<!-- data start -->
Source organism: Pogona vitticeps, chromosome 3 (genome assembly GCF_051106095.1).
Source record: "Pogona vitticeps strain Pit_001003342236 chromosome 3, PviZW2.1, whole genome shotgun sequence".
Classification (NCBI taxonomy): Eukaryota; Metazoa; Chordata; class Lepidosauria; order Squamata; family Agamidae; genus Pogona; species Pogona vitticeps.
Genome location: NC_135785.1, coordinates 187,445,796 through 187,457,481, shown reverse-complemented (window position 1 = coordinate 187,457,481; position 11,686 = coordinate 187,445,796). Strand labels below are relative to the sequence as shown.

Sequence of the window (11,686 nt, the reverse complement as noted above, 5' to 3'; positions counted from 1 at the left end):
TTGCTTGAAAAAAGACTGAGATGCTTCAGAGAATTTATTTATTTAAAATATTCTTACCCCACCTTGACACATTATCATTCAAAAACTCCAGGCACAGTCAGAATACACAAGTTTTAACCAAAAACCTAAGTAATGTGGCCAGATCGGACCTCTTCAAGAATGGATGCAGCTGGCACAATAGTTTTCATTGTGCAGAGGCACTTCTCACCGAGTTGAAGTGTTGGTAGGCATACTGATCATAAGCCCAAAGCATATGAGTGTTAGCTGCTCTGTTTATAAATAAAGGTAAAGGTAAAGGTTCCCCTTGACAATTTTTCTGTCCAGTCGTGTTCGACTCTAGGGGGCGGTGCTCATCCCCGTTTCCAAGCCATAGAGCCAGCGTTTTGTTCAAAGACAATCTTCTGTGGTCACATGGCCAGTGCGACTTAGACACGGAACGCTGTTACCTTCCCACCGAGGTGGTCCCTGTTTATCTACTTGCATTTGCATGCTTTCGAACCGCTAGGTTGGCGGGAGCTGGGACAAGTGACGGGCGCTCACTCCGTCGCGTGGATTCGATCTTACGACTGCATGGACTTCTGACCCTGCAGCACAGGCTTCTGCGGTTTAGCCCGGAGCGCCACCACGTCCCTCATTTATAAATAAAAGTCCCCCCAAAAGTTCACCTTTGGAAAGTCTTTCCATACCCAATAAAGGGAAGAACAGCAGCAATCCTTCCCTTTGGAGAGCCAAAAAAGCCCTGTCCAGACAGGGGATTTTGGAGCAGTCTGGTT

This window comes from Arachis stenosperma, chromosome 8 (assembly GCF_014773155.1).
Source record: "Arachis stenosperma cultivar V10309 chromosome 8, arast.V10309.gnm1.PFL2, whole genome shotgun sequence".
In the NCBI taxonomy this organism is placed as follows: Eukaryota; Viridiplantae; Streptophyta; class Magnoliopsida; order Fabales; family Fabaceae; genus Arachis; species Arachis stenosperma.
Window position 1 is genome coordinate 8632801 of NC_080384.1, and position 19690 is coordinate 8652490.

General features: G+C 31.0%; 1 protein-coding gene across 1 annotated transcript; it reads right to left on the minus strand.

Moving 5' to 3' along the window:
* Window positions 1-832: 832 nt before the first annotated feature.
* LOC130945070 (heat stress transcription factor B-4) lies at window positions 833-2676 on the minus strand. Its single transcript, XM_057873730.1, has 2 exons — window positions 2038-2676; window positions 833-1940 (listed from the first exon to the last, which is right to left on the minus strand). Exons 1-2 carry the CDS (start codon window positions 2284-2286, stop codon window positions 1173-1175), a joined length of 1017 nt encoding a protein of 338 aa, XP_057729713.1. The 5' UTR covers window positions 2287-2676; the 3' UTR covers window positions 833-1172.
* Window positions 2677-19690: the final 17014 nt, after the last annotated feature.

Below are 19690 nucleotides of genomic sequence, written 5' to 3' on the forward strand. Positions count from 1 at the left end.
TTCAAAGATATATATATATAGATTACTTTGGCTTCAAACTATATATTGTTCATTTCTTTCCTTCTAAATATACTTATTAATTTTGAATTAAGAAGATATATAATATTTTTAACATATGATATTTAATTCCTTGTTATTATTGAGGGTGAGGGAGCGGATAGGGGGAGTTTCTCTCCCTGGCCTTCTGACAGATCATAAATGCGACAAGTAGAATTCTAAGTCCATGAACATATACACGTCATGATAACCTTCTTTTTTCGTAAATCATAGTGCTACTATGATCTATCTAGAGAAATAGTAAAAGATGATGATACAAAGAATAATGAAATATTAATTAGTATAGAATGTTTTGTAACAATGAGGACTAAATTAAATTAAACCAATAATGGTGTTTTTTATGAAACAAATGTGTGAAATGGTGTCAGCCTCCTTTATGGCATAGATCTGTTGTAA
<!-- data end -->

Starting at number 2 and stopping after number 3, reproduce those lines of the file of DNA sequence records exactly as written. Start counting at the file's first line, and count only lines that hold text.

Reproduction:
Source record: "Pogona vitticeps strain Pit_001003342236 chromosome 3, PviZW2.1, whole genome shotgun sequence".
Classification (NCBI taxonomy): Eukaryota; Metazoa; Chordata; class Lepidosauria; order Squamata; family Agamidae; genus Pogona; species Pogona vitticeps.